Library of Congress Historic Buildings Survey, Historic Engineering Record, Historic Landscapes Survey

    View of Mission Street facing south west. Williams Building is at left background, Aron (Mercantile) Building is at right background. Parking lot is in left foreground - Williams Building, 693 Mission Street, San Francisco, San Francisco County, CA

  1. NASA Teams With Pharrell Williams to Encourage Students

    NASA Video Gallery

    NASA and producer and recording artist Pharrell Williams hosted an education event Sat., Apr. 23, at Williams Farms Park in Virginia Beach, Va. The event encouraged students to pursue science, tech...

  2. Birthday Wishes for Suni Williams from Sally Ride's Family

    NASA Video Gallery

    Sally Ride's family was in Mission Control Center to surprise Expedition 33 Commander Suni Williams and wish her a happy birthday. Read more about NASA astronaut Suni Williams... http://go.nasa.gov...

  3. 8. William Beardsley standing with his son Robert Beardsley. Photographer ...

    Library of Congress Historic Buildings Survey, Historic Engineering Record, Historic Landscapes Survey

    8. William Beardsley standing with his son Robert Beardsley. Photographer unknown, c. early 1920s. Source: William M. Beardsley - Waddell Dam, On Agua Fria River, 35 miles northwest of Phoenix, Phoenix, Maricopa County, AZ

  4. A Python-based IRAF Task Parameter Editor

    NASA Astrophysics Data System (ADS)

    de La Peña, M. D.

    As part of the development of a new Python-based CL for IRAF tasks by the Science Software Group at STScI, we have developed a GUI-based parameter editor for IRAF tasks using Tkinter. This new parameter editor is intended to provide the equivalent functionality of the IRAF EPAR task, but to make parameter editing easier by using appropriate user interface elements, such as menu choice lists, action buttons, and file browsers. This paper describes the design and functionality of the parameter editor as well as planned enhancements.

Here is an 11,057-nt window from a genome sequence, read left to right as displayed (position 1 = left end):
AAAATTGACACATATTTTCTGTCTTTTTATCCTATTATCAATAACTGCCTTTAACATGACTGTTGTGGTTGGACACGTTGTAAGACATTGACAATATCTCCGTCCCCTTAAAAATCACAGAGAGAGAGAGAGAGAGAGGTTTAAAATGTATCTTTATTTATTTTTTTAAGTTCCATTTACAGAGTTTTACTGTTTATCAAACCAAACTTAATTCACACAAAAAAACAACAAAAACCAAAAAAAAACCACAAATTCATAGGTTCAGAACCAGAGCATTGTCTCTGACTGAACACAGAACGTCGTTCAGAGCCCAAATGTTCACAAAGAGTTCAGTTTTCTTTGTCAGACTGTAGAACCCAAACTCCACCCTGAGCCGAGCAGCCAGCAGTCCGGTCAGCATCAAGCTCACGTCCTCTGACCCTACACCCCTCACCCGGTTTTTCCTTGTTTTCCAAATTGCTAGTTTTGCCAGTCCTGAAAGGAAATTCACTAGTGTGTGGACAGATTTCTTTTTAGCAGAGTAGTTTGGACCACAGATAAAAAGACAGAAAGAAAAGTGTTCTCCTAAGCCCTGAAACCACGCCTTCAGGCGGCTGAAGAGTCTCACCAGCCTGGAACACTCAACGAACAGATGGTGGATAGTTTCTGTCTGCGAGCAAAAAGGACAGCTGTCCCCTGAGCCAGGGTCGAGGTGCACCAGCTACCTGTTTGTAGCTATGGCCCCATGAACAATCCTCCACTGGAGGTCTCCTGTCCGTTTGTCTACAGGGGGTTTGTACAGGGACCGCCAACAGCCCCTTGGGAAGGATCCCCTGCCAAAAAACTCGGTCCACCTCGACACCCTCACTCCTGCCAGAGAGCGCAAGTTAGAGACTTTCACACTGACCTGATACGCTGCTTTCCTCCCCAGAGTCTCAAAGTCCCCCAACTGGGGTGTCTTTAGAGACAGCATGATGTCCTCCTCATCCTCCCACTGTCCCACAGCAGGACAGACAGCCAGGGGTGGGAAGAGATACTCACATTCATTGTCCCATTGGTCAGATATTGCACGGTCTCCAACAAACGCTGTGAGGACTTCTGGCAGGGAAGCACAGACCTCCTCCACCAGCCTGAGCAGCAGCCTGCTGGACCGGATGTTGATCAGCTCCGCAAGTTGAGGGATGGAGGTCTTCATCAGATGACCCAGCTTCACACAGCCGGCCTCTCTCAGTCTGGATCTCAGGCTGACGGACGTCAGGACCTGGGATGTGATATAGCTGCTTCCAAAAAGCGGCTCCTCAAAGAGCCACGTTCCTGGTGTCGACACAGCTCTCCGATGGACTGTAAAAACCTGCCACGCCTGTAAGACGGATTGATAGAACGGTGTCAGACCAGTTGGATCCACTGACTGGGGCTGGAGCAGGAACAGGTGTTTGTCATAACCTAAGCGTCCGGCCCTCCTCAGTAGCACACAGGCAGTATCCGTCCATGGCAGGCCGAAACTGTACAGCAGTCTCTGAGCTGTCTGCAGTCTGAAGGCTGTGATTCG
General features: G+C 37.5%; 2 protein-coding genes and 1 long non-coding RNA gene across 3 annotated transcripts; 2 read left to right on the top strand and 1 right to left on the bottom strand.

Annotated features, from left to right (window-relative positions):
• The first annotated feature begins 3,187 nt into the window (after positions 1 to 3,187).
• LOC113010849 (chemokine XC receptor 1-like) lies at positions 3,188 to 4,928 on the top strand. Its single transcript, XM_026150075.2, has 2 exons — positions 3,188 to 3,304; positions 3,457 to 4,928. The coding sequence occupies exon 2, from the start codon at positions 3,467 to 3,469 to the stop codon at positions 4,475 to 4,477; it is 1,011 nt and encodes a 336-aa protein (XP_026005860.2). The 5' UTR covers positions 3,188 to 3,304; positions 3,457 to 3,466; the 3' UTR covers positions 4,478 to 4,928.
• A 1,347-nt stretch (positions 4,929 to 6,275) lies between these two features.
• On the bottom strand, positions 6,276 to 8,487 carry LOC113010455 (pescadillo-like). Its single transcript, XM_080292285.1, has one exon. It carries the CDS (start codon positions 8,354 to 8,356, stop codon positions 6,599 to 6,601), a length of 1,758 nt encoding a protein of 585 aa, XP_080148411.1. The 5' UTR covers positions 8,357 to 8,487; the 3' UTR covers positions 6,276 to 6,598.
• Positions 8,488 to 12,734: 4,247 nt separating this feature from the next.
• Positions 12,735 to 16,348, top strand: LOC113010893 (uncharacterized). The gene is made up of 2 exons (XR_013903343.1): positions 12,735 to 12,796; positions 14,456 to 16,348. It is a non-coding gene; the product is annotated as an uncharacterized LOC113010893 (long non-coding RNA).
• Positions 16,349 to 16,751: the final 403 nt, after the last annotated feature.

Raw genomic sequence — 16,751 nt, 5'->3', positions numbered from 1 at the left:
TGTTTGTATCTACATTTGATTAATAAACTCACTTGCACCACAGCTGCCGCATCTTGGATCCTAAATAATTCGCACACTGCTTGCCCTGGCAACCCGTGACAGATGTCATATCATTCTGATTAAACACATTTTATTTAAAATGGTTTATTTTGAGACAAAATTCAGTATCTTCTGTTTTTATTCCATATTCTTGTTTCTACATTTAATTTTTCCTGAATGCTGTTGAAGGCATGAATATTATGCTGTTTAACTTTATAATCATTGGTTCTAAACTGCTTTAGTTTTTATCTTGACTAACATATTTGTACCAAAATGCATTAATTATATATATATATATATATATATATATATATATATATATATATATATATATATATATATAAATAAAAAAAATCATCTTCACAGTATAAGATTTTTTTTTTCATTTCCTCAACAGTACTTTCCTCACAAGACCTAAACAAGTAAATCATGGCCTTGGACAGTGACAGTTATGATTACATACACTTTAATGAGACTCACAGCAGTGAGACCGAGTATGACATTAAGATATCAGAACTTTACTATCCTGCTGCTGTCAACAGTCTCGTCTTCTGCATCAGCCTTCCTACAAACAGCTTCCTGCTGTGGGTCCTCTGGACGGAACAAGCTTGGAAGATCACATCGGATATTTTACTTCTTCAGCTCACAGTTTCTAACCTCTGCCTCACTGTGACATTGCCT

5. Retirement of J. Gary Eden as Editor-in-Chief

    NASA Astrophysics Data System (ADS)

    Jagadish, Chennupati; Jelinkova, Helena; Fainman, Yeshaiahu; Dawson, Martin; Ermers, Ysabel

    2016-01-01

    After nine years of dedicated service as Editor-in-Chief of Progress in Quantum Electronics (PQE), J. Gary Eden has retired at the end of December 2015. During his term as the Editor-in-Chief, PQE has grown significantly in size and quality and he has given generously of his time in advising authors, referees, editors, and the journal staff. Gary is an exceptional scientist and a generous individual who has given so much to the community. He is always very positive in every situation, and has created positive environment and supported people with utmost enthusiasm.

  6. Team of three JGR-Space Physics editors appointed

    NASA Astrophysics Data System (ADS)

    Three editors from the United States, Europe, and Asia have been appointed to lead JGR-Space Physics into the new millennium. This new team will recognize and foster the substantial contributions that scientists from the international community make to the journal. Janet Luhmann, a Senior Fellow at the Space Sciences Laboratory, University of California, Berkeley, will serve as Senior Editor. Luhmann will play a coordinating role for the regional editors, which will be especially important as the Union moves into electronic publishing and adopts new ways of using the technology to publish research findings.